As the world’s first ever malaria vaccine is approved, we cannot let it be the last

Rather than marking the end of a very long journey we need to view the vaccine's arrival as the beginning of an important new one.

mosquito on human skin
mosquito on human skin


It now seems highly likely that for the first time in decades malaria cases are significantly on the rise. While this may prove to be just a temporary blip caused by Covid disrupting malaria programmes, in the long-term it could be a taste of things to come. 

Even by conservative estimates, climate change threatens to make malaria an increasingly common disease for a growing number of people, including those in the UK.

Rising global temperatures and changing weather patterns are expanding the range of this ancient disease, such that by the end of this century it could reach northern parts of Europe and America, putting as many as 8.4 billion people at risk, double the number in 2000.

Given that efforts to eliminate malaria, after two decades of incredible progress, began stalling six years ago, GSK’s malaria vaccine, RTS,S, could be a game changer and the additional tool we need to avoid this scenario. Nearly 35 years in development, and more than a century since the search for a malaria vaccine began, it is the first significant new addition to the malaria prevention toolbox in years.

But rather than marking the end of a very long journey we need to view the arrival of this vaccine as the beginning of an important new one, because alongside existing interventions it will take not one but a range of vaccines to ultimately eliminate malaria. So while RTS,S is the first ever malaria vaccine to be approved, we cannot let it be the last.

One reason we need more vaccines is that RTS,S is not as efficacious as we’d like. In phase 3 trials it was found to reduce clinical malaria cases by 39 per cent, and severe malaria by 30 per cent, and that was only after four doses and on top of other measures like insecticide treated bed nets. If a Covid-19 vaccine produced similar results it would not get World Health Organization (WHO) approval for emergency use.

However, given the prevalence of malaria, with over 238 million cases and more than 400,000 deaths a year, even with such modest efficacy the potential impact is huge. In fact, for every 200 children vaccinated one life could be saved. Therefore, if included with routine childhood immunisation programmes it would be the third most impactful vaccine in terms of lives saved.

With 260,000 African children under the age of five dying from malaria annually, and six Gavi-supported countries accounting for 50 per cent of global mortality, this is why Gavi took the historic decision yesterday to fund this vaccine; it means in sub-Saharan Africa we will have another tool in their armoury to fight this deadly disease.

The other weapons we have against malaria are not perfect either. While antimalarial drugs and insecticide-treated bed nets save lives, they are also only partially effective. Not everyone has access to a bed net, for example, and it’s not always practical to sleep under one. Moreover, eventually these nets need to be retreated and the mosquitoes that spread malaria can build up resistance to the insecticides and drugs used.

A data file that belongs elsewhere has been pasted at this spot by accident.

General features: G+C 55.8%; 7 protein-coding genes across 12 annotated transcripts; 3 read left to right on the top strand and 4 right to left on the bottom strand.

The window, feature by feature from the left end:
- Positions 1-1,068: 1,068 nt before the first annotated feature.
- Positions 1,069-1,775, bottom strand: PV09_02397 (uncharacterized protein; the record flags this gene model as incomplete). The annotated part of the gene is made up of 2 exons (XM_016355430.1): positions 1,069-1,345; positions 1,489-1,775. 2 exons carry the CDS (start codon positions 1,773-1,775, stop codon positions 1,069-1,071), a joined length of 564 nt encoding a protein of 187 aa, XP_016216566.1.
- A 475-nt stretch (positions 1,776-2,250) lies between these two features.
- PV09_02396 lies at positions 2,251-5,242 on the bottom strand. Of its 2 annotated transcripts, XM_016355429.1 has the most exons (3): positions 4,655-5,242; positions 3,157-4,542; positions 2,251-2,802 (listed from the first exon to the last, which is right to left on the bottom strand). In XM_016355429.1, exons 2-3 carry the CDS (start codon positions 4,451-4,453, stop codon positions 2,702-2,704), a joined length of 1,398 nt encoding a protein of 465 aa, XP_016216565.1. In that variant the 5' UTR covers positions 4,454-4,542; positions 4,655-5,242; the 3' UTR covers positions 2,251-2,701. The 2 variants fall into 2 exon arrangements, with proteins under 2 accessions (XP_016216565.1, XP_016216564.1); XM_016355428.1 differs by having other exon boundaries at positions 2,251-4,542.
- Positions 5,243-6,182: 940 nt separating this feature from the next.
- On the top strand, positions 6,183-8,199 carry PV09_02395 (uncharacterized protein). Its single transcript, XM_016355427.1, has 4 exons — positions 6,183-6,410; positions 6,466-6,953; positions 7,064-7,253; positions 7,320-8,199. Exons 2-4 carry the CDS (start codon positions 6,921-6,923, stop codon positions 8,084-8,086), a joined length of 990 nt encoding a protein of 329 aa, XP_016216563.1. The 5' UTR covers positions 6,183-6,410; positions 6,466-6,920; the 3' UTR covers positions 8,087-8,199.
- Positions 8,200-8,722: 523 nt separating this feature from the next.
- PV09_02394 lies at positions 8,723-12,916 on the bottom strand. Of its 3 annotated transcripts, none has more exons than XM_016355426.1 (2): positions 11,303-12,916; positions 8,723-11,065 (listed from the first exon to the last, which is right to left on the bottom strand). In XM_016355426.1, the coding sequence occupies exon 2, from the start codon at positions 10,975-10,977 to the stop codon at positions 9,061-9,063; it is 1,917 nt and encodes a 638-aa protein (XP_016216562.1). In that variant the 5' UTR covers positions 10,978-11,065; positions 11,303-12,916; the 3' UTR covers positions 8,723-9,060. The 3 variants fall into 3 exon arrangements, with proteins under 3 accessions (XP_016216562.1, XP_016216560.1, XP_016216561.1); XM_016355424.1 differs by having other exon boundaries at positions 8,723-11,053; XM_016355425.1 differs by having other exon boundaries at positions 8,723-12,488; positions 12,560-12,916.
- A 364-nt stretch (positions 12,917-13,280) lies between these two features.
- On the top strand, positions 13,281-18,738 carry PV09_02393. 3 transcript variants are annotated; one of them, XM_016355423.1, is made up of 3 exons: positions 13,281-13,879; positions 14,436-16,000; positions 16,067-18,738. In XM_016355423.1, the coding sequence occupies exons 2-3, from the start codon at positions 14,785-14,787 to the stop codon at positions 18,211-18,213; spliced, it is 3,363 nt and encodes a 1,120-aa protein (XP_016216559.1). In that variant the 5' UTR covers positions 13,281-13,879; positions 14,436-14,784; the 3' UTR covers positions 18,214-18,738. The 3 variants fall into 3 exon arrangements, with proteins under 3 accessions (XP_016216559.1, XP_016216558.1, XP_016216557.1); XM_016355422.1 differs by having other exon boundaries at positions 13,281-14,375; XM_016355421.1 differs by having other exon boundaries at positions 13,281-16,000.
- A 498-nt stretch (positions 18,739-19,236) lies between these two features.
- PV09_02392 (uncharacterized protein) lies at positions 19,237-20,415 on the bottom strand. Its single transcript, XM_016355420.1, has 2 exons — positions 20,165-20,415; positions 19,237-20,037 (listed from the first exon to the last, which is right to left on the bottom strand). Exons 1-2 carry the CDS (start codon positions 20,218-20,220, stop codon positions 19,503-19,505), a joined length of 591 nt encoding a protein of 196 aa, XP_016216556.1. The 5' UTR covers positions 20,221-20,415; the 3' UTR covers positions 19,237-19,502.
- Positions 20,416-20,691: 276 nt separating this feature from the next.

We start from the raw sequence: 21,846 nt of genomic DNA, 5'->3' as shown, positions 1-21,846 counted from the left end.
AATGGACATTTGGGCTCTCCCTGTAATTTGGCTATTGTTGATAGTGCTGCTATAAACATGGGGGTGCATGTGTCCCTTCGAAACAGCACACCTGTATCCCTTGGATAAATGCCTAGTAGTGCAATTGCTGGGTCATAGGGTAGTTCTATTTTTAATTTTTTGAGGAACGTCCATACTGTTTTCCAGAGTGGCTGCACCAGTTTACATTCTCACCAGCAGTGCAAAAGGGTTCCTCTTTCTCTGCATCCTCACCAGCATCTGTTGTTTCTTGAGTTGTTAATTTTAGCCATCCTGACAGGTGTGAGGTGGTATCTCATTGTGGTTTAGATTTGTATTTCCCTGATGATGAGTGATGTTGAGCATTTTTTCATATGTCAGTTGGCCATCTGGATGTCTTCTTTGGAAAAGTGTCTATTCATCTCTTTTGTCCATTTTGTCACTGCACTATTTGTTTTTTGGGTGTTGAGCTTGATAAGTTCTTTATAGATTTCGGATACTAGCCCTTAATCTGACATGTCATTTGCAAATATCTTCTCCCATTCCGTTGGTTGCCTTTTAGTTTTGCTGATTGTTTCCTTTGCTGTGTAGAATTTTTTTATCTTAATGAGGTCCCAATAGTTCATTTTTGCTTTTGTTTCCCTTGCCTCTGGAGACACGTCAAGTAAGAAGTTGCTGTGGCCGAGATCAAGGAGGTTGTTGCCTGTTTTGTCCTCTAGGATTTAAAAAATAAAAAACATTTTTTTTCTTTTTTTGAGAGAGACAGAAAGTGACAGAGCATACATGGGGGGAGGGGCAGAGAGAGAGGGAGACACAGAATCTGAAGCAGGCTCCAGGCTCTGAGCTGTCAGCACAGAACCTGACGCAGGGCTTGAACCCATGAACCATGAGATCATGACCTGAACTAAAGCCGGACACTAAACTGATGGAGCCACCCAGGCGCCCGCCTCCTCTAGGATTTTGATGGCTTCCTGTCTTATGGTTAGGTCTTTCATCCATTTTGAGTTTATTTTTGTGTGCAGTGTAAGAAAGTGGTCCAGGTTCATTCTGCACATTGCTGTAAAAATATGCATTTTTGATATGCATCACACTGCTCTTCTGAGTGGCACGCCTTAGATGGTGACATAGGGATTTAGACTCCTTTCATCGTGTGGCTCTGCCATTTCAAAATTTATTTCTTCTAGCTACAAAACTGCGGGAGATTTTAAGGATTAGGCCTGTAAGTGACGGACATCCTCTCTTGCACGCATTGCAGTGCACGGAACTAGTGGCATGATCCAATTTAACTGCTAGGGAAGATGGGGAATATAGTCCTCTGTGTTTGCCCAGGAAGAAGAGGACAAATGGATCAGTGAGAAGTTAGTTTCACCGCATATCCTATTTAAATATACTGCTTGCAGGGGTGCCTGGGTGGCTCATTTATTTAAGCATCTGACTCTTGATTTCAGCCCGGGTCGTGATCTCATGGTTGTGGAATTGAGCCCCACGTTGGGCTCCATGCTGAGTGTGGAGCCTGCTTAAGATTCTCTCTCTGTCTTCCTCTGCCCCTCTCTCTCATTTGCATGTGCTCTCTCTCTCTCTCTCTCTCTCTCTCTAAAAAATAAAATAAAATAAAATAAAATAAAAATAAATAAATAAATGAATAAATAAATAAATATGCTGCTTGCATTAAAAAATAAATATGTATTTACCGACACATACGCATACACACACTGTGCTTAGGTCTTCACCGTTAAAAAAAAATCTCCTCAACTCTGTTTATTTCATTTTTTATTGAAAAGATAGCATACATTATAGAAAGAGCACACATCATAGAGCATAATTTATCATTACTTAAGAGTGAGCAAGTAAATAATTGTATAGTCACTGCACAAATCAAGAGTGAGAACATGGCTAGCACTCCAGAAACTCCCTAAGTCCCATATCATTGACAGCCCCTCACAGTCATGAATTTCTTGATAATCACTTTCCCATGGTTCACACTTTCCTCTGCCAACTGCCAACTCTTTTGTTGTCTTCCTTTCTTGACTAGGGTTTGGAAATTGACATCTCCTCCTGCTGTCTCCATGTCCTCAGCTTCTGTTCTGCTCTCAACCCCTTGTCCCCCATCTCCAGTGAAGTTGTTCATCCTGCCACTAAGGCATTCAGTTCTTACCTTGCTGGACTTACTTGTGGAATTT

Using a vaccine in conjunction with existing measures, however, provides another string to the malaria prevention bow and an additional layer of protection. Based on the findings of pilots involving 800,000 children in Ghana, Kenya and Malawi supported by a collaboration between three global health agencies – Gavi, the Global Fund and Unitaid – RTS,S makes it possible to protect more children when included as part of standard routine immunisation.

That’s because childhood vaccination programmes already have huge reach. Indeed the pilots found that through vaccination two-thirds of children that don’t normally sleep under a bed net could be reached, and crucially for those that did use bed nets, this didn’t discourage people from continuing to use them.

What this means is that when used with existing counter-measures, and complementary to the significant investment in the past decades from organisations like the Global Fund, vaccination makes it possible to extend our reach so that 90 per cent of children get some form of protection against malaria. However, with vaccines that are more effective and those that protect against other forms of malaria, we could go so much further. And in the face of the growing threat posed by climate change, it will become increasingly important to do so.

Arguably one of the reasons it has taken so long to get this far is a lack of investment. It’s no coincidence that the countries that are still most affected tend to be poor countries, predominantly in Africa, countries where the majority of people that need to sleep under a net are often too poor to sleep on a bed. From a vaccine development perspective this creates huge uncertainties in terms of market potential. The fact that GSK has embraced the risks and invested US$ 700 million into this vaccine, and donated 10 million doses towards this four-year pilot programme should be commended.

But we now need other malaria vaccines. Fortunately, we shouldn’t have to wait another 35 years for the next, with another promising malaria vaccine at an advanced stage of development, and others in pre-clinical development. Also, successes in Covid-19 vaccine development have given us keys to unlock new technologies that could potentially lead to even better vaccines, with BioNTech now working on mRNA-based malaria vaccines.


Dr Seth Berkley
CEO of Gavi, the Vaccine Alliance


This article was originally published by The Telegraph on 3 December 2021.